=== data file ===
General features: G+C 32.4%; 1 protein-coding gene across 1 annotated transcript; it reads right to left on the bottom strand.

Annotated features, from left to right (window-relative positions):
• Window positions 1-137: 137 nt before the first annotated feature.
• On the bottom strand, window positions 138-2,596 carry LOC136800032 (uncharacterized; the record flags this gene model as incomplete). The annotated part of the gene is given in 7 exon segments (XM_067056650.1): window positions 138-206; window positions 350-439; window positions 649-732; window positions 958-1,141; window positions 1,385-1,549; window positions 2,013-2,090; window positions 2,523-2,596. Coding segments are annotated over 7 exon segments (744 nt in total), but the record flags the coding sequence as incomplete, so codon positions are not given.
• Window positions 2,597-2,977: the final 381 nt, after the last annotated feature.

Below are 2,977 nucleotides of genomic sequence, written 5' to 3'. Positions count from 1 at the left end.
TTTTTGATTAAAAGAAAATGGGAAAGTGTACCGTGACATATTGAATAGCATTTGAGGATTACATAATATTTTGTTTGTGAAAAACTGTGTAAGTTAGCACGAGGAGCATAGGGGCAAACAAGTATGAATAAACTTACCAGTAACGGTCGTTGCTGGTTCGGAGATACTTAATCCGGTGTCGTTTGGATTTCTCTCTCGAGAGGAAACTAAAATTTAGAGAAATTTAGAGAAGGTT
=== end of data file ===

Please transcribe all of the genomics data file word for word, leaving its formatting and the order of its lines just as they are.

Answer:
General features: G+C 32.4%; 1 protein-coding gene across 1 annotated transcript; it reads right to left on the bottom strand.

Annotated features, from left to right (window-relative positions):
• Window positions 1-137: 137 nt before the first annotated feature.
• On the bottom strand, window positions 138-2,596 carry LOC136800032 (uncharacterized; the record flags this gene model as incomplete). The annotated part of the gene is given in 7 exon segments (XM_067056650.1): window positions 138-206; window positions 350-439; window positions 649-732; window positions 958-1,141; window positions 1,385-1,549; window positions 2,013-2,090; window positions 2,523-2,596. Coding segments are annotated over 7 exon segments (744 nt in total), but the record flags the coding sequence as incomplete, so codon positions are not given.
• Window positions 2,597-2,977: the final 381 nt, after the last annotated feature.

Below are 2,977 nucleotides of genomic sequence, written 5' to 3'. Positions count from 1 at the left end.
TTTTTGATTAAAAGAAAATGGGAAAGTGTACCGTGACATATTGAATAGCATTTGAGGATTACATAATATTTTGTTTGTGAAAAACTGTGTAAGTTAGCACGAGGAGCATAGGGGCAAACAAGTATGAATAAACTTACCAGTAACGGTCGTTGCTGGTTCGGAGATACTTAATCCGGTGTCGTTTGGATTTCTCTCTCGAGAGGAAACTAAAATTTAGAGAAATTTAGAGAAGGTT